State of the World's Minorities and Indigenous Peoples 2015 - Case study: Urban migration and the loss of traditional culture among Endorois youth in Kenya
|Publisher||Minority Rights Group International|
|Publication Date||2 July 2015|
|Cite as||Minority Rights Group International, State of the World's Minorities and Indigenous Peoples 2015 - Case study: Urban migration and the loss of traditional culture among Endorois youth in Kenya, 2 July 2015, available at: http://www.refworld.org/docid/55a4fa2513.html [accessed 12 December 2017]|
|Disclaimer||This is not a UNHCR publication. UNHCR is not responsible for, nor does it necessarily endorse, its content. Any views expressed are solely those of the author or publisher and do not necessarily reflect those of UNHCR, the United Nations or its Member States.|
by Rebecca Marlin
Indigenous Endorois had inhabited Lake Bogoria for centuries when, in the 1970s, the Kenyan government forcibly removed them from their ancestral land. Their eviction brought to an end a unique way of life rich with culture and tradition, and they have been advocating for the rightful return of their land ever since. Despite a 2010 ruling by the African Commission on Human and Peoples' Rights in their favour, secured with MRG's support, the government has yet to comply.
In October 2014, MRG spent three weeks visiting the areas near Lake Bogoria where the community is now based, and interviewed nearly 500 Endorois about their lives. Many Endorois described how, while living at Lake Bogoria, they engaged in a variety of cultural and religious activities, such as worshipping at the graves of their ancestors, collecting herbs for medicinal purposes and practising initiation ceremonies. As pastoralists, they followed the natural grazing patterns of their livestock, and maintained beehives to collect honey.
In the 40 years since their displacement, however, the Endorois have been struggling to maintain their traditions, while living in marginal areas with extremely limited access to health care, basic infrastructure and education. As a result, younger generations have made efforts to better their lives by heading to cities such as Eldoret, Nakuru and Nairobi. Their reasons for moving are varied: some are in search of higher education, others are looking for employment, while many are also seeking to escape frequent outbreaks of violence as a result of cattle-rustling carried out by neighbouring communities.
Some Endorois youth, frustrated by their marginalized status, also leave in the hope of securing greater recognition within Kenyan society. One Endorois attending law school in Nairobi discussed the numerous challenges facing young Endorois, such as ongoing government repression, exclusion from local job recruitment, leadership problems and their continued stigmatization. He explained that these factors 'have caused the youth to move away from Endorois land in order to disassociate from the community and be given greater consideration by Kenyan leaders'.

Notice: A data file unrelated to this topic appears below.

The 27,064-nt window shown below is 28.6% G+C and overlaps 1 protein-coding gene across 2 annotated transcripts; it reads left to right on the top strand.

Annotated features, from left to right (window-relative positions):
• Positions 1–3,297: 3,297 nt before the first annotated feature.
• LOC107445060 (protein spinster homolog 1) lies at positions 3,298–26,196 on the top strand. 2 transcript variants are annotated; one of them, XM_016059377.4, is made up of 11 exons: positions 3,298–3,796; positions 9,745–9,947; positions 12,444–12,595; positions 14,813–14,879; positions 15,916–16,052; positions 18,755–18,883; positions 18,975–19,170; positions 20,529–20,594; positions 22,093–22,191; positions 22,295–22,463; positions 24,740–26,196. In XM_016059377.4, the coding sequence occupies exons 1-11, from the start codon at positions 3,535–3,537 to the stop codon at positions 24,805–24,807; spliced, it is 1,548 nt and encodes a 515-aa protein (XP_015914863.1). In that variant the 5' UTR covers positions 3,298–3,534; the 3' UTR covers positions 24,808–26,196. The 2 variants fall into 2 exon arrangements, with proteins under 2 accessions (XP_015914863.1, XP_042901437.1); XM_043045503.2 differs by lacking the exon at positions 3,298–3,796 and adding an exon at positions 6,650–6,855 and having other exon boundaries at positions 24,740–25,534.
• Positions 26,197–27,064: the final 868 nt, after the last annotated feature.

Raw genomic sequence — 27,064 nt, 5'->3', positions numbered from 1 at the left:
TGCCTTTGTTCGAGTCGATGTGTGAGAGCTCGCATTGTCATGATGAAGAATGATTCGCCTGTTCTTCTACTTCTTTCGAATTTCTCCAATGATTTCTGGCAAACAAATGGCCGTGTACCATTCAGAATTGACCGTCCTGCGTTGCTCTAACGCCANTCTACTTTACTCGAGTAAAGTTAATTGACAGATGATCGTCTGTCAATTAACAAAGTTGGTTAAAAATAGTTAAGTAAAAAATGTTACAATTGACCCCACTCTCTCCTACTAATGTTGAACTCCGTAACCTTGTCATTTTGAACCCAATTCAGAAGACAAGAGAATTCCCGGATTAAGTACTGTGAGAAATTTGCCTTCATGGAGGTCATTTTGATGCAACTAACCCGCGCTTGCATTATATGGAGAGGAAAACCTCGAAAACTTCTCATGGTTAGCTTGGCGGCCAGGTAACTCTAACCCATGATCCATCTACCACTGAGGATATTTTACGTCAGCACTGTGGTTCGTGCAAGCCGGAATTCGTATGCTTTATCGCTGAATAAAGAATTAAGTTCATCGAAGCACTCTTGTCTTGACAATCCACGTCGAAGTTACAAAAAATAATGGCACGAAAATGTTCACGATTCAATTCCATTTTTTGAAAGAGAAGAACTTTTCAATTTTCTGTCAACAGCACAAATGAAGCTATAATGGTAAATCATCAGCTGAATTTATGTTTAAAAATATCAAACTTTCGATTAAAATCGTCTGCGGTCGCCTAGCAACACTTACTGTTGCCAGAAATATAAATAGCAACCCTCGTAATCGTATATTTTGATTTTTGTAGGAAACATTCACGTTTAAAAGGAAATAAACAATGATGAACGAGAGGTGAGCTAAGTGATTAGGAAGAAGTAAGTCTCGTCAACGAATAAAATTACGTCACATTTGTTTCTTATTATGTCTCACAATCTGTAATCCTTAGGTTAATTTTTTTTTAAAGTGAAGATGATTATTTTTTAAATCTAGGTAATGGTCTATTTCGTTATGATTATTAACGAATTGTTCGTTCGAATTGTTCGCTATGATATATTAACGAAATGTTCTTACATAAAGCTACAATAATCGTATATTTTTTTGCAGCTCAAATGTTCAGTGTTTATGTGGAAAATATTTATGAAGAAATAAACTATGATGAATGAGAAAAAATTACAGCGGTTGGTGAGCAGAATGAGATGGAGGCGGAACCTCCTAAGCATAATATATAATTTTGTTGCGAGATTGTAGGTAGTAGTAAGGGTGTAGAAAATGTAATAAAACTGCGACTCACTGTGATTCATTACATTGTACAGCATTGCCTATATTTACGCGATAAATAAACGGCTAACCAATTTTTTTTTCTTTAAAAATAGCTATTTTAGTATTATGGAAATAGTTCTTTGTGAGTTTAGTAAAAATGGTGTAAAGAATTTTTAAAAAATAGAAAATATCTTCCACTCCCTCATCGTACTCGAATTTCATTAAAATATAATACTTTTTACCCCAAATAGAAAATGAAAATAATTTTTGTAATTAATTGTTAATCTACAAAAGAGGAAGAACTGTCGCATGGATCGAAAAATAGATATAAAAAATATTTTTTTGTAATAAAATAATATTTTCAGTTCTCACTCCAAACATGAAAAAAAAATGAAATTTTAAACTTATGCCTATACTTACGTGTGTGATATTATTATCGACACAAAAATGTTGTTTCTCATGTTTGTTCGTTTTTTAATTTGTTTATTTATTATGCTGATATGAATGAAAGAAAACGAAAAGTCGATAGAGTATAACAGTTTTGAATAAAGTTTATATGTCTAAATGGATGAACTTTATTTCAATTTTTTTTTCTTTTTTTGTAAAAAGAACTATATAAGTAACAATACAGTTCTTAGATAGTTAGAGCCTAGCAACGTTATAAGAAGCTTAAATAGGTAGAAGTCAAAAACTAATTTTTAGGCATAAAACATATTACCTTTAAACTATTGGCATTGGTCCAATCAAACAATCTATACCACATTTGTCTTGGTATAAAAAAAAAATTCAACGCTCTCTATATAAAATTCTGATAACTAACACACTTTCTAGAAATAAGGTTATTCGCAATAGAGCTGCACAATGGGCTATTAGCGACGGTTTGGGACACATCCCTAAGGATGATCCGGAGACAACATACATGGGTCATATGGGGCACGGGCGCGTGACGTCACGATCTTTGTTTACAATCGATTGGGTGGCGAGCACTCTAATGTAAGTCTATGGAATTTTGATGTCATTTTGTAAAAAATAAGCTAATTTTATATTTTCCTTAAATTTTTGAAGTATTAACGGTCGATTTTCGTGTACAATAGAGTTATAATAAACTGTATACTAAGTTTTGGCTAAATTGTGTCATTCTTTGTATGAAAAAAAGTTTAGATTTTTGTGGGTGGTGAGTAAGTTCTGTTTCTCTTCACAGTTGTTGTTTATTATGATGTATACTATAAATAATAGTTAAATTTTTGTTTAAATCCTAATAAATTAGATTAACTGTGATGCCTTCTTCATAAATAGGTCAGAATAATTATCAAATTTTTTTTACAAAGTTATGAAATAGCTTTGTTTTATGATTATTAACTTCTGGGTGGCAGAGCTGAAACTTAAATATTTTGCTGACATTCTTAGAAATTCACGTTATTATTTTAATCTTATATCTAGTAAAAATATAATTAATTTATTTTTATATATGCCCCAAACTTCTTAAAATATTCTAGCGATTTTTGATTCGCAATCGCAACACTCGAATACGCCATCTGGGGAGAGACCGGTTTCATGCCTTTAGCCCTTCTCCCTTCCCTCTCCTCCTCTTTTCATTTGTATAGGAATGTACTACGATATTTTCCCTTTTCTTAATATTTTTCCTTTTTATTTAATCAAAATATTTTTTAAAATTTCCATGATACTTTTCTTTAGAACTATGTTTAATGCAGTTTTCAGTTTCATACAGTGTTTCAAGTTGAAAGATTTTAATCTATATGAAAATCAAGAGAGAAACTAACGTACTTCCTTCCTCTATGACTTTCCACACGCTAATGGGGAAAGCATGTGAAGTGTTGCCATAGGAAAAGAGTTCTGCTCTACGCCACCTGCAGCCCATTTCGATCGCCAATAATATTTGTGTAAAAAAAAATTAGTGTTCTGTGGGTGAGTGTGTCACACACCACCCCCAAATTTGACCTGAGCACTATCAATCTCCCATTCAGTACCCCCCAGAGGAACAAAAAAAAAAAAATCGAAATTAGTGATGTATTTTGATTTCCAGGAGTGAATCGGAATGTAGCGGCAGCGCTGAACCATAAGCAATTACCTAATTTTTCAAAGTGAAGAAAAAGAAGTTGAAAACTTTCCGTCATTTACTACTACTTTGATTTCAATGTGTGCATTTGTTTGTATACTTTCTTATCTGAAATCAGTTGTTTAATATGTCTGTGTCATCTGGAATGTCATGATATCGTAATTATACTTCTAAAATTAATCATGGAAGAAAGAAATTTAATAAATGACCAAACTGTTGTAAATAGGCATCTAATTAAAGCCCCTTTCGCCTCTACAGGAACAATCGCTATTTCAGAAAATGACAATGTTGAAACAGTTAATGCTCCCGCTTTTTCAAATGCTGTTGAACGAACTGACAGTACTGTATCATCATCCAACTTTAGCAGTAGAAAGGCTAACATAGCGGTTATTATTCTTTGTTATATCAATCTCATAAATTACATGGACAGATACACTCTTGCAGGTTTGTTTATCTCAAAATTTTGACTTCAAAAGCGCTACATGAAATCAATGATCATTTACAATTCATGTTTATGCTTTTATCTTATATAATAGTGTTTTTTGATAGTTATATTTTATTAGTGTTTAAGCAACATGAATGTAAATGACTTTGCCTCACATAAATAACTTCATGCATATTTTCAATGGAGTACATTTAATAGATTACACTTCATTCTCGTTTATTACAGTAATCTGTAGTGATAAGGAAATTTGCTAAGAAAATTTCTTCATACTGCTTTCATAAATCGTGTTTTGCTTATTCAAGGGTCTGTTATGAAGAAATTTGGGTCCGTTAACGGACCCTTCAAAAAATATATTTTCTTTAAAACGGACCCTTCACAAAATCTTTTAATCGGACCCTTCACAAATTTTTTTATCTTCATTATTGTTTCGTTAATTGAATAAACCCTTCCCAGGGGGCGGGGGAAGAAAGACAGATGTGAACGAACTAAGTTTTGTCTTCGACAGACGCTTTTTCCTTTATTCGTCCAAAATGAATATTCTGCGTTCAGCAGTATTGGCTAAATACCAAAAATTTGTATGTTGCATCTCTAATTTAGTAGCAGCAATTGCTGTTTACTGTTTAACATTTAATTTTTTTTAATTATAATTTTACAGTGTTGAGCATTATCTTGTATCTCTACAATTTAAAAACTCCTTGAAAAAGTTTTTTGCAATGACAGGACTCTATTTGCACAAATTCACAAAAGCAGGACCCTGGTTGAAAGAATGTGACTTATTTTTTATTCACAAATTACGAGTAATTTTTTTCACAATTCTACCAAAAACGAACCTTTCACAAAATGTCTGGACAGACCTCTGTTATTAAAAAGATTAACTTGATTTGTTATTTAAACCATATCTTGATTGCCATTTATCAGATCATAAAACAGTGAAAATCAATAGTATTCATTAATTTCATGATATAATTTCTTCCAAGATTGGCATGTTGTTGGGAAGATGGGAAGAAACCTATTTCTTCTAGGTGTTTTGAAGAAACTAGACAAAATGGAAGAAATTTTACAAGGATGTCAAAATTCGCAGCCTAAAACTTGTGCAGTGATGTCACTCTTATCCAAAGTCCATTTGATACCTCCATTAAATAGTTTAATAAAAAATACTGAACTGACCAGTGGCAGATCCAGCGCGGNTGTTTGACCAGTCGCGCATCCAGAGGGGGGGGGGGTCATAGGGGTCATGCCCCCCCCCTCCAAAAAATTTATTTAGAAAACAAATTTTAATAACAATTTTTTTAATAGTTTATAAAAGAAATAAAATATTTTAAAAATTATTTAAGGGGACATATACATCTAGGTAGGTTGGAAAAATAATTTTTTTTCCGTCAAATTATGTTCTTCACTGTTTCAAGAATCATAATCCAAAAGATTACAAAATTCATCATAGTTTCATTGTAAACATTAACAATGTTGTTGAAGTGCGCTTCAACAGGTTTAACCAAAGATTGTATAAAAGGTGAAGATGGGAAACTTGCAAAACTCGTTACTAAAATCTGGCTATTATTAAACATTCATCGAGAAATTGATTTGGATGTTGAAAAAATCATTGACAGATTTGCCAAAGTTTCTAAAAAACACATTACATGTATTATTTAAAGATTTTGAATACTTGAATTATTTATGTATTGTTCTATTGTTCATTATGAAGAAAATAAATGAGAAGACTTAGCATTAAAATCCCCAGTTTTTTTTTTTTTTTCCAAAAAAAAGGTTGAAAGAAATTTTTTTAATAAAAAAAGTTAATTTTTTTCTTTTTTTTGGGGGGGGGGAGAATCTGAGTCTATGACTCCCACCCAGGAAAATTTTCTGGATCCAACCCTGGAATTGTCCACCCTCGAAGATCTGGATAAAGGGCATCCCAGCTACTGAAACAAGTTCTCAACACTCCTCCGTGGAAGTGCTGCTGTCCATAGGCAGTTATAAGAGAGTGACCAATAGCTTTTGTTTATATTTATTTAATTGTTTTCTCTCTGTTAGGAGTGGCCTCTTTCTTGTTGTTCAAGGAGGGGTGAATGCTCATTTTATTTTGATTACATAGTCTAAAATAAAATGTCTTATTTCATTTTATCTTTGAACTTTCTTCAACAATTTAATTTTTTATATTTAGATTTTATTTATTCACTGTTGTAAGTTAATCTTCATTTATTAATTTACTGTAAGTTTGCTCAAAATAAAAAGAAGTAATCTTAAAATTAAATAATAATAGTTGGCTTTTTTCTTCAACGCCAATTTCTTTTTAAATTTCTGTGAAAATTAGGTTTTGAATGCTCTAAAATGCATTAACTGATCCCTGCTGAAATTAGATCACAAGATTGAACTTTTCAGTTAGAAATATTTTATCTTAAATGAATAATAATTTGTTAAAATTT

Migration to urban areas has produced benefits and challenges for Endorois families. On the positive side, it has given young Endorois access to higher education and frequently the skills they gain may be used to improve the lives of their community as well. Endorois who find employment in cities are also able to send some of their wages home to their families, where they are desperately needed.
At the same time, Endorois who move to larger cities report that they face discrimination based on their minority status and often are only able to find employment in non-permanent or contract-based jobs, usually in private security or domestic work. Endorois employed in this way are rarely given time off by their employers to visit their families, who often can only be reached after a long journey through remote and potentially dangerous areas. The result is that many young Endorois end up not returning home for extended periods, and find themselves increasingly out of touch with day-to-day life within the Endorois community.
Endorois tradition is passed down from elders to youth, with frequent interaction between the two groups. With more and more from the younger generation leaving their rural communities, however, this chain has been broken. Almost all Endorois surveyed, both elders and youth, reported that they felt the younger generation were losing their culture. One Endorois woman remarked that it was sad to see so many Endorois leaving at a young age for cities, because 'this is the time when the younger generation is expected to learn how ceremonies are conducted. Generations to come will lose the unique Endorois culture and livelihood as they are continuously exposed to urban culture.' Endorois also find that it is frequently those who might become Endorois leaders who are most likely to leave. 'The community is affected when the youth move out, leaving them without energetic and visionary people,' said one Endorois man. 'Those with ideas do not share them with the community and the community is left behind.'
Endorois are therefore struggling to develop a way to maintain their traditions in the face of the strong draw of the cities, but many feel defeated. A majority of those surveyed believed that the only way to ensure Endorois youth remained in the community was to regain access to their territory at Lake Bogoria, where they could fully reinstate their traditions and offer a more attractive future to the next generation. Despite the government's obligation to restore their land, return remains a distant reality for Kenya's Endorois, who must now struggle with the loss not only of their culture, livelihoods and traditions, but their youth as well.